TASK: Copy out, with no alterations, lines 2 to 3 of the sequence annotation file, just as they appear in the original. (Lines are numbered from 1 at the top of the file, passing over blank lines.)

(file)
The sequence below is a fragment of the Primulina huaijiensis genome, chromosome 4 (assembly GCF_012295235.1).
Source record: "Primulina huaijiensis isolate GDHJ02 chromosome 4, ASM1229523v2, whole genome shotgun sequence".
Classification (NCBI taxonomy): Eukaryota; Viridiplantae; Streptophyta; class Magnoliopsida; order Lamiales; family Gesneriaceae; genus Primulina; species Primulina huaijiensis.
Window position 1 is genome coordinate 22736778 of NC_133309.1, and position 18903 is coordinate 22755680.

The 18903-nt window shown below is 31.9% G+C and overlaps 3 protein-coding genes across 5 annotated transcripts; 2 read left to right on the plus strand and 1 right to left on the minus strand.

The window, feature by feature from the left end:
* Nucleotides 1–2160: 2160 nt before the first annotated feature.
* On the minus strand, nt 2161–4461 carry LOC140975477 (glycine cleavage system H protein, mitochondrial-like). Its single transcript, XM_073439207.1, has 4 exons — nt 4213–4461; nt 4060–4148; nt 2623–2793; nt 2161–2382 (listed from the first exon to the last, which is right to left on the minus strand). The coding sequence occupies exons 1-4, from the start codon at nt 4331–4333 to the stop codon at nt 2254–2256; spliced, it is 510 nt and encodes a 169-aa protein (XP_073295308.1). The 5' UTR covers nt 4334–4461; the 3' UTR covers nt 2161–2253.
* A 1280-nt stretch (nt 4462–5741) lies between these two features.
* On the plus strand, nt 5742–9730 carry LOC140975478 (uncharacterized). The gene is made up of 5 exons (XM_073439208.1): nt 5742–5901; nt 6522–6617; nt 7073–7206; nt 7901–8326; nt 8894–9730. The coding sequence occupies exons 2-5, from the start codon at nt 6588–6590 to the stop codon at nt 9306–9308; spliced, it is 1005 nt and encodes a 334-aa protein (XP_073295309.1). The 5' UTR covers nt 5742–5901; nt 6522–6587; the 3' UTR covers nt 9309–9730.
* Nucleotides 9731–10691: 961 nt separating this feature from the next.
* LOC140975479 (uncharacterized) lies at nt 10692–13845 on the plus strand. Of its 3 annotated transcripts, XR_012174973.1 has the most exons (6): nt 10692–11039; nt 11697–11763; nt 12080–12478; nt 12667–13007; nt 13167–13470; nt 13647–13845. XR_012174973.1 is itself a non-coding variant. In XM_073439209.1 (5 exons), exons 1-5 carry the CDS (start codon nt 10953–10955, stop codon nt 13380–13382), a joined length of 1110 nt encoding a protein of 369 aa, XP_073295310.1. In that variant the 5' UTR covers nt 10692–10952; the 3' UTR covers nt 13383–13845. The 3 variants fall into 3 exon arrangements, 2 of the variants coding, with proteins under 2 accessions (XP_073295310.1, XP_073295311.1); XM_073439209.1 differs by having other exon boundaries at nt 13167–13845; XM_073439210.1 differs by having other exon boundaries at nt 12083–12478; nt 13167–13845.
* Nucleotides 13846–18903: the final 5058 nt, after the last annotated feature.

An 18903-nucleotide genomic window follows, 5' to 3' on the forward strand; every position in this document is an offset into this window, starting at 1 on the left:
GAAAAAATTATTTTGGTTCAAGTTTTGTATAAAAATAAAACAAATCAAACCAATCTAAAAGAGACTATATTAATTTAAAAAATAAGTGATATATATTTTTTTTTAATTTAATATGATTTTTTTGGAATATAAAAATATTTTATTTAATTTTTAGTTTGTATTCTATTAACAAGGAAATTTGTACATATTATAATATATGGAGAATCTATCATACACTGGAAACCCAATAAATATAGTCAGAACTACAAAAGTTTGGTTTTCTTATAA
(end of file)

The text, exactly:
Source record: "Primulina huaijiensis isolate GDHJ02 chromosome 4, ASM1229523v2, whole genome shotgun sequence".
Classification (NCBI taxonomy): Eukaryota; Viridiplantae; Streptophyta; class Magnoliopsida; order Lamiales; family Gesneriaceae; genus Primulina; species Primulina huaijiensis.